Yale, Field Museum map species diversity in South American national parks

A new dashboard can give a highly focused look at the range of a single species, such as the Peru Pacific Iguana.
A new dashboard can give a highly focused look at the range of a single species, such as the Peru Pacific Iguana.

Park rangers, naturalists, tourists, educators, and land managers can now take a virtual tour of species diversity across three South American countries thanks to a new information dashboard created by researchers at Yale University and the Field Museum in Chicago.

The Biodiversity Dashboard lists almost 5,500 species found in and around national parks in three of the world’s most biodiverse countries: Colombia, Ecuador, and Peru. 

We wanted to develop a tool for park rangers and land managers that provides the exact information they need to protect the species facing the greatest threat of extinction,” said Yale’s Yanina Sica, associate researcher in Yale’s Center for Biodiversity and Global Change, which is directed by Walter Jetz, professor of ecology and evolutionary biology and of forestry and environmental studies.

Visitors to the dashboard can search, for instance, for the distribution range of the Peru Pacific Iguana in coastal Ecuador and Peru and overlay that information over the boundaries of nearby national parks. Land managers can use the information to recommend where the park could be expanded to protect the iguana and other species.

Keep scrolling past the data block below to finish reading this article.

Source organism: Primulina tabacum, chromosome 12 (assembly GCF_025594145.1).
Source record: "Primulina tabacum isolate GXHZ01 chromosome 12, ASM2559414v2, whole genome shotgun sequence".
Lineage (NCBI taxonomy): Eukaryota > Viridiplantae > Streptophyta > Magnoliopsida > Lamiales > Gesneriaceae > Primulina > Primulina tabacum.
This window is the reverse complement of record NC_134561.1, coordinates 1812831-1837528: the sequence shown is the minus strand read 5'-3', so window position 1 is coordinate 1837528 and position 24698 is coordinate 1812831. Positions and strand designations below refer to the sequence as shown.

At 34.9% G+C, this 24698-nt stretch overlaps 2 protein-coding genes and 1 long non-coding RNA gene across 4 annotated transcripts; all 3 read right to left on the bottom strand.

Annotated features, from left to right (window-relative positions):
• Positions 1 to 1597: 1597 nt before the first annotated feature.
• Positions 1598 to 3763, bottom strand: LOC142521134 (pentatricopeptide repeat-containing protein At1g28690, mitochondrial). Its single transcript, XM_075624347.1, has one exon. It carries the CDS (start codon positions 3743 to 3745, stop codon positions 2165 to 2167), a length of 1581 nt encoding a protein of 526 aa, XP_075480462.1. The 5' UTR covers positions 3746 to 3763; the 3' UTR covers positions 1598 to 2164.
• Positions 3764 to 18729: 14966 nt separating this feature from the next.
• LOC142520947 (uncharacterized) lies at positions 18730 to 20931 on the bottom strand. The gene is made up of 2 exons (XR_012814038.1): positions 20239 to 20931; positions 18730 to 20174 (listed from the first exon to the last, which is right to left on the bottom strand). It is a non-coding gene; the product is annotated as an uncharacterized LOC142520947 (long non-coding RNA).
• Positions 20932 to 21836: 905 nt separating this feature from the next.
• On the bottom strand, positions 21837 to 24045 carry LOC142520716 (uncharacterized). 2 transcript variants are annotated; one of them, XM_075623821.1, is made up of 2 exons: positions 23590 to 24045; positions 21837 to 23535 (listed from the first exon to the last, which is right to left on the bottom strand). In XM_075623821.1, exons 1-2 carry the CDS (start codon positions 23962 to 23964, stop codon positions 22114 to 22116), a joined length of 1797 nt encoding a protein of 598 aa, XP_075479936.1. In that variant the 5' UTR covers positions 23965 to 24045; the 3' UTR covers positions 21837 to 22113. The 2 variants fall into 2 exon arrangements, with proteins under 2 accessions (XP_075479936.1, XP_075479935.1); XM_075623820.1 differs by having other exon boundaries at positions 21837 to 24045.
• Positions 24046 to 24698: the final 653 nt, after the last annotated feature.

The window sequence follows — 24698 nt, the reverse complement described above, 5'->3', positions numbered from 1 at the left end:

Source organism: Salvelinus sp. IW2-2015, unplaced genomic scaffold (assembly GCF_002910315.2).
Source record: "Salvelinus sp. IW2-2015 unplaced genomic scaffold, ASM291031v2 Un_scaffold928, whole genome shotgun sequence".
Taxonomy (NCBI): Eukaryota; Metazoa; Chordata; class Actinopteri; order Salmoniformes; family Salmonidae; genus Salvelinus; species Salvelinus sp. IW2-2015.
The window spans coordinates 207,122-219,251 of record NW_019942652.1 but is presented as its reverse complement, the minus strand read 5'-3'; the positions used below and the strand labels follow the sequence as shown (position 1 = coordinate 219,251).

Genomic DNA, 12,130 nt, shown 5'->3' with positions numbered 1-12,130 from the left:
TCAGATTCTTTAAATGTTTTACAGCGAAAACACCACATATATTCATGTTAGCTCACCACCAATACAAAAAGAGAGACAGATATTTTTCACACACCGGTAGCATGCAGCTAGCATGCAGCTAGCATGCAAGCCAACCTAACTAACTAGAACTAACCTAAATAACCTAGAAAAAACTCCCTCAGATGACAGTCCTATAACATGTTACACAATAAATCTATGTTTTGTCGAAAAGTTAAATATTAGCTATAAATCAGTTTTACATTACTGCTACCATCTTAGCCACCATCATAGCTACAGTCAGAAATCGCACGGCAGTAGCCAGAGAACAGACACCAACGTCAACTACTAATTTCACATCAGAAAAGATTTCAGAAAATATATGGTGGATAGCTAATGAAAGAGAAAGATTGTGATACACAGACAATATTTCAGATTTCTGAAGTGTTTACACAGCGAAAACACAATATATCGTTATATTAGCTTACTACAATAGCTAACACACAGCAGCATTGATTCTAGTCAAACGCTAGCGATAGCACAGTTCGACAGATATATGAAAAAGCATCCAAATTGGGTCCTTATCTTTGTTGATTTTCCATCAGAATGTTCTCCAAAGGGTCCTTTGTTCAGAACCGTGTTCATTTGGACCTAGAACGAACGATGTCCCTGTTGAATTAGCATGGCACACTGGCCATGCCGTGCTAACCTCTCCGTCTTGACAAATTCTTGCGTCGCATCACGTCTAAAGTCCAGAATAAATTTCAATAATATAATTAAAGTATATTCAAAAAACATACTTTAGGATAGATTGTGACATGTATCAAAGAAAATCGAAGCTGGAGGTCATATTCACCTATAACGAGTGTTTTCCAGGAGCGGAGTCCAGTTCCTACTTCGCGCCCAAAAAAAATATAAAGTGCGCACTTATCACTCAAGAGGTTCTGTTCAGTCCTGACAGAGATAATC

The Biodiversity Dashboard highlights the geographic range of a species of bird on a map of South America.
The tool allows park rangers and land managers to track the distribution of 5,500 species in three South American countries and help inform possible expansion of protected areas.

The new tool is an outgrowth of the Map of Life project spearheaded by the Jetz lab, which is attempting to map plant and animal species diversity in regions around the world and help guide global conservation efforts.

Sica and lead Map of Life engineer Ajay Ranipeta wanted to create a dashboard that would not only help park rangers and land managers see the distribution of species throughout regions of the three countries, but also provide an educational tool for students.

They hope eventually the new dashboard will be used around the world.

“From day one, we wanted to build a dashboard that can scale to additional places and taxonomic groups,” Ranipeta said.

The site will be officially launched in Spanish on April 29 and in English on May 1.


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Bess Connolly : elizabeth.connolly@yale.edu,